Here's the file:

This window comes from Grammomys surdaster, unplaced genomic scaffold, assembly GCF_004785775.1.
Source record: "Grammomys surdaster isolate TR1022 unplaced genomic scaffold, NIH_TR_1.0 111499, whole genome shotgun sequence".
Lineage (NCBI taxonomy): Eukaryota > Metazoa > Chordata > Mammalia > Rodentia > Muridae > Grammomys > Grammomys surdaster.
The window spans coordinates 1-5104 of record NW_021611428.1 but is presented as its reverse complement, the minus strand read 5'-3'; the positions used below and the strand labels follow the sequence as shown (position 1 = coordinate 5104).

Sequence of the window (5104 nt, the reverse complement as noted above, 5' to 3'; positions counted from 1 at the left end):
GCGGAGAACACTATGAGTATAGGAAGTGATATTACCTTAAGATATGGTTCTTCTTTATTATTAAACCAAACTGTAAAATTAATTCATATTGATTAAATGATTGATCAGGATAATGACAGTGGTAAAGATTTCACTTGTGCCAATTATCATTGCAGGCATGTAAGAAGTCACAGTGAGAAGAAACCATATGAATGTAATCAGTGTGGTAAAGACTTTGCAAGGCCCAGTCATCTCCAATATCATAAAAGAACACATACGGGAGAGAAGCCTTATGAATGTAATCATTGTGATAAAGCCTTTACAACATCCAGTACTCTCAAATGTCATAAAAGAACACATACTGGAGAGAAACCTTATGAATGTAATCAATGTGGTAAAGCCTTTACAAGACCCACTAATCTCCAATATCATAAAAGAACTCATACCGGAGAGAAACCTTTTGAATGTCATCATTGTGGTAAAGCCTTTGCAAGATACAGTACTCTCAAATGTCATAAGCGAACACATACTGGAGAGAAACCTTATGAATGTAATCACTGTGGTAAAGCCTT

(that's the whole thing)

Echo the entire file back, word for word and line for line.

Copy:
This window comes from Grammomys surdaster, unplaced genomic scaffold, assembly GCF_004785775.1.
Source record: "Grammomys surdaster isolate TR1022 unplaced genomic scaffold, NIH_TR_1.0 111499, whole genome shotgun sequence".
Lineage (NCBI taxonomy): Eukaryota > Metazoa > Chordata > Mammalia > Rodentia > Muridae > Grammomys > Grammomys surdaster.
The window spans coordinates 1-5104 of record NW_021611428.1 but is presented as its reverse complement, the minus strand read 5'-3'; the positions used below and the strand labels follow the sequence as shown (position 1 = coordinate 5104).

Sequence of the window (5104 nt, the reverse complement as noted above, 5' to 3'; positions counted from 1 at the left end):
GCGGAGAACACTATGAGTATAGGAAGTGATATTACCTTAAGATATGGTTCTTCTTTATTATTAAACCAAACTGTAAAATTAATTCATATTGATTAAATGATTGATCAGGATAATGACAGTGGTAAAGATTTCACTTGTGCCAATTATCATTGCAGGCATGTAAGAAGTCACAGTGAGAAGAAACCATATGAATGTAATCAGTGTGGTAAAGACTTTGCAAGGCCCAGTCATCTCCAATATCATAAAAGAACACATACGGGAGAGAAGCCTTATGAATGTAATCATTGTGATAAAGCCTTTACAACATCCAGTACTCTCAAATGTCATAAAAGAACACATACTGGAGAGAAACCTTATGAATGTAATCAATGTGGTAAAGCCTTTACAAGACCCACTAATCTCCAATATCATAAAAGAACTCATACCGGAGAGAAACCTTTTGAATGTCATCATTGTGGTAAAGCCTTTGCAAGATACAGTACTCTCAAATGTCATAAGCGAACACATACTGGAGAGAAACCTTATGAATGTAATCACTGTGGTAAAGCCTT